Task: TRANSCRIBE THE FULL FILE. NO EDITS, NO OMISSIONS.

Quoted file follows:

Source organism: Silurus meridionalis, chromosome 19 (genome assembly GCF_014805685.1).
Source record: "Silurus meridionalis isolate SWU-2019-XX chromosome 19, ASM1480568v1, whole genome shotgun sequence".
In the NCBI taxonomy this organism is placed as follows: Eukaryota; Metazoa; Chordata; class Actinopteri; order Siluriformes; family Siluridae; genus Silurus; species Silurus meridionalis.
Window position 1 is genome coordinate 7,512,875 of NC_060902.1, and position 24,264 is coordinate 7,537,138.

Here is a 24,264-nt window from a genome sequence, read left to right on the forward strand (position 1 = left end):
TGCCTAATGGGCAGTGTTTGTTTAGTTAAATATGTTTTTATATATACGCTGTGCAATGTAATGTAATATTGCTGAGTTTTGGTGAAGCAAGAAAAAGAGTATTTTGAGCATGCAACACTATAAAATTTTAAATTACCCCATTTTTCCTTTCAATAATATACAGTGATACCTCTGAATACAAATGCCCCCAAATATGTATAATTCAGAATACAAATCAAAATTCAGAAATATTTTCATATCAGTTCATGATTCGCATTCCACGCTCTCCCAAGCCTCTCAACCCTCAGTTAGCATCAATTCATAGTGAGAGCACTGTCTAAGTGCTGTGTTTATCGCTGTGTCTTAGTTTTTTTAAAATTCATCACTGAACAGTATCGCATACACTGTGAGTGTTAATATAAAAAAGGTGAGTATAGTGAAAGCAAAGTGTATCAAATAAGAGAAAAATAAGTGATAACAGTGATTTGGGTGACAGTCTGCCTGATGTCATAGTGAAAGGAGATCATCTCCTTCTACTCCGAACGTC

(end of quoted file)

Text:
Source organism: Silurus meridionalis, chromosome 19 (genome assembly GCF_014805685.1).
Source record: "Silurus meridionalis isolate SWU-2019-XX chromosome 19, ASM1480568v1, whole genome shotgun sequence".
In the NCBI taxonomy this organism is placed as follows: Eukaryota; Metazoa; Chordata; class Actinopteri; order Siluriformes; family Siluridae; genus Silurus; species Silurus meridionalis.
Window position 1 is genome coordinate 7,512,875 of NC_060902.1, and position 24,264 is coordinate 7,537,138.

Here is a 24,264-nt window from a genome sequence, read left to right on the forward strand (position 1 = left end):
TGCCTAATGGGCAGTGTTTGTTTAGTTAAATATGTTTTTATATATACGCTGTGCAATGTAATGTAATATTGCTGAGTTTTGGTGAAGCAAGAAAAAGAGTATTTTGAGCATGCAACACTATAAAATTTTAAATTACCCCATTTTTCCTTTCAATAATATACAGTGATACCTCTGAATACAAATGCCCCCAAATATGTATAATTCAGAATACAAATCAAAATTCAGAAATATTTTCATATCAGTTCATGATTCGCATTCCACGCTCTCCCAAGCCTCTCAACCCTCAGTTAGCATCAATTCATAGTGAGAGCACTGTCTAAGTGCTGTGTTTATCGCTGTGTCTTAGTTTTTTTAAAATTCATCACTGAACAGTATCGCATACACTGTGAGTGTTAATATAAAAAAGGTGAGTATAGTGAAAGCAAAGTGTATCAAATAAGAGAAAAATAAGTGATAACAGTGATTTGGGTGACAGTCTGCCTGATGTCATAGTGAAAGGAGATCATCTCCTTCTACTCCGAACGTC